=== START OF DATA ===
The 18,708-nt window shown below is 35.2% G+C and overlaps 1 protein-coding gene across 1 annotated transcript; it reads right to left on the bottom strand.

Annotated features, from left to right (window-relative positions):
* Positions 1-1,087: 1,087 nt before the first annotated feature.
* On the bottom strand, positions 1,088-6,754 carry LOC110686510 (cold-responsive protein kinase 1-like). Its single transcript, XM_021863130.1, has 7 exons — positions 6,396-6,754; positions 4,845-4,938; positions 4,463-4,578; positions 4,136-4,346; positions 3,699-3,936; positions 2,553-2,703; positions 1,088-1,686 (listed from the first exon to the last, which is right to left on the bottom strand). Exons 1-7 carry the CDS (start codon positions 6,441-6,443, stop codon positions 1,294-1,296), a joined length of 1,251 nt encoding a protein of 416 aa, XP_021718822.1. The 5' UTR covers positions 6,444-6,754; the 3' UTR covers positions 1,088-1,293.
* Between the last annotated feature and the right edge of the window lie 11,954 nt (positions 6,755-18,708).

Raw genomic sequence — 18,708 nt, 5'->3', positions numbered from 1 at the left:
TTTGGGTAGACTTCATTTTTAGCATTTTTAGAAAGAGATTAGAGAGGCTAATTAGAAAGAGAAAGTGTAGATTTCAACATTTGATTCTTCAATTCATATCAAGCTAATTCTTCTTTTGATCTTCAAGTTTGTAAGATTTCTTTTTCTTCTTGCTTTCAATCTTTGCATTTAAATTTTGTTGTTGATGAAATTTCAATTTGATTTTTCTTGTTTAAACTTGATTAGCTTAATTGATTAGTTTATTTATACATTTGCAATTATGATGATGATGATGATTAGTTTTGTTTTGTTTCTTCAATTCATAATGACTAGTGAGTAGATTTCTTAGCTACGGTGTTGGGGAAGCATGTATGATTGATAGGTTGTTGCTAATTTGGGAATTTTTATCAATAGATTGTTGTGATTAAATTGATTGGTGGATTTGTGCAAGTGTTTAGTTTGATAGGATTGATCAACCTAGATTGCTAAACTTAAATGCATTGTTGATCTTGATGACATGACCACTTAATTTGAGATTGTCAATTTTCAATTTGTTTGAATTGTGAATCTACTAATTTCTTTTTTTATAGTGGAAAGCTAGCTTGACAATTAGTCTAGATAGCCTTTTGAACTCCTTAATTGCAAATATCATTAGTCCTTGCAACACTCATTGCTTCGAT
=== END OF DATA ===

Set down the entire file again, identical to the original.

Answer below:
The 18,708-nt window shown below is 35.2% G+C and overlaps 1 protein-coding gene across 1 annotated transcript; it reads right to left on the bottom strand.

Annotated features, from left to right (window-relative positions):
* Positions 1-1,087: 1,087 nt before the first annotated feature.
* On the bottom strand, positions 1,088-6,754 carry LOC110686510 (cold-responsive protein kinase 1-like). Its single transcript, XM_021863130.1, has 7 exons — positions 6,396-6,754; positions 4,845-4,938; positions 4,463-4,578; positions 4,136-4,346; positions 3,699-3,936; positions 2,553-2,703; positions 1,088-1,686 (listed from the first exon to the last, which is right to left on the bottom strand). Exons 1-7 carry the CDS (start codon positions 6,441-6,443, stop codon positions 1,294-1,296), a joined length of 1,251 nt encoding a protein of 416 aa, XP_021718822.1. The 5' UTR covers positions 6,444-6,754; the 3' UTR covers positions 1,088-1,293.
* Between the last annotated feature and the right edge of the window lie 11,954 nt (positions 6,755-18,708).

Raw genomic sequence — 18,708 nt, 5'->3', positions numbered from 1 at the left:
TTTGGGTAGACTTCATTTTTAGCATTTTTAGAAAGAGATTAGAGAGGCTAATTAGAAAGAGAAAGTGTAGATTTCAACATTTGATTCTTCAATTCATATCAAGCTAATTCTTCTTTTGATCTTCAAGTTTGTAAGATTTCTTTTTCTTCTTGCTTTCAATCTTTGCATTTAAATTTTGTTGTTGATGAAATTTCAATTTGATTTTTCTTGTTTAAACTTGATTAGCTTAATTGATTAGTTTATTTATACATTTGCAATTATGATGATGATGATGATTAGTTTTGTTTTGTTTCTTCAATTCATAATGACTAGTGAGTAGATTTCTTAGCTACGGTGTTGGGGAAGCATGTATGATTGATAGGTTGTTGCTAATTTGGGAATTTTTATCAATAGATTGTTGTGATTAAATTGATTGGTGGATTTGTGCAAGTGTTTAGTTTGATAGGATTGATCAACCTAGATTGCTAAACTTAAATGCATTGTTGATCTTGATGACATGACCACTTAATTTGAGATTGTCAATTTTCAATTTGTTTGAATTGTGAATCTACTAATTTCTTTTTTTATAGTGGAAAGCTAGCTTGACAATTAGTCTAGATAGCCTTTTGAACTCCTTAATTGCAAATATCATTAGTCCTTGCAACACTCATTGCTTCGAT